General Anatomy/Nervous System
The nervous system of higher vertebrates including humans is a widely distributed communication and processing network that serves controlling functions over other organ systems, possesses a key function in the orientation of the individual, controls its behaviour, motor function, sensory processing and contains mechanisms to store information.
The structural unit of nervous system are neurons. Neuron is a kind of cell that specialises in conducting electric signals between portions of the body. All neurons have a body called a Soma. The Soma contains the nucleus and all of the other organelles that are needed to keep the cell alive and functioning. Neurons also have directionality to them. On one side of the neuron are the dendrites. You can think of this side as being the 'input' side. The dendrites are branching structures which connect with the outputs of other neurons. They typically spread over a wide area in the immediate vicinity of the neuron. This allows the neuron to get inputs from a number of different synapses. The other end is the 'output'. It contains an axon and ends in a number of synapses which usually connect to the dendrites of other neurons or are connected directly to muscles. The axon is usually quite long compared to the rest of the neuron. In fact, you have some neurons with axons that extend the entire length of the body.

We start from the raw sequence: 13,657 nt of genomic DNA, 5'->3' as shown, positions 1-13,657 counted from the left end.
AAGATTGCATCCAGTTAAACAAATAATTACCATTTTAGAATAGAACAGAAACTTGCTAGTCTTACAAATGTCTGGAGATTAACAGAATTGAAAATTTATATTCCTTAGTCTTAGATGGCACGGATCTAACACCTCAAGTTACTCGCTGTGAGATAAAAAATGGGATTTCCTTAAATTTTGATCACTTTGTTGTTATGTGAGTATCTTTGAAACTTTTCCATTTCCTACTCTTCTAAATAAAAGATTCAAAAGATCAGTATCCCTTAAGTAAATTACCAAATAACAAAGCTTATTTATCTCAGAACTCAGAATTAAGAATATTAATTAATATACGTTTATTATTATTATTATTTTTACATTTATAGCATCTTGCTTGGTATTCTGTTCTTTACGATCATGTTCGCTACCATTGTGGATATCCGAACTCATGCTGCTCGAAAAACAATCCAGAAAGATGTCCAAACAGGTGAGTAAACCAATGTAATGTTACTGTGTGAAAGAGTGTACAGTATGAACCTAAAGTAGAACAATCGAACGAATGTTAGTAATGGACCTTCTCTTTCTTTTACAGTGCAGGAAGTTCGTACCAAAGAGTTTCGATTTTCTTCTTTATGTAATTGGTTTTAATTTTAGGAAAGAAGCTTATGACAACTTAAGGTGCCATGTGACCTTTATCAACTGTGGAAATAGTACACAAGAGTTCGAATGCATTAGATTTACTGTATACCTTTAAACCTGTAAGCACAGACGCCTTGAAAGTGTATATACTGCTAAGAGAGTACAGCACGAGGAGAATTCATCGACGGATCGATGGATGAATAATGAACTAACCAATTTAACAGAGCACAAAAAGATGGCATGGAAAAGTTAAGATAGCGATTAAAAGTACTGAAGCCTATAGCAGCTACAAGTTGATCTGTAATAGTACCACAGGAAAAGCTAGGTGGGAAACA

A classification of the nervous system can be performed under different aspects, of which the anatomical compartmentalization of its components defines the classical approach. Two major divisions of nervous can be described: 1. The central nervous system (CNS) 2. The peripheral nervous system (PNS).
Another approach is based on the functional compartmentalization between somatic and Autonomic autonomic parts of the nervous system. Both CNS and PNS comprise somatic and autonomic components. The autonomic nervous system consists of sympathetic and parasympathetic systems.
The neurons exist in all compartmentalization of the nervous system.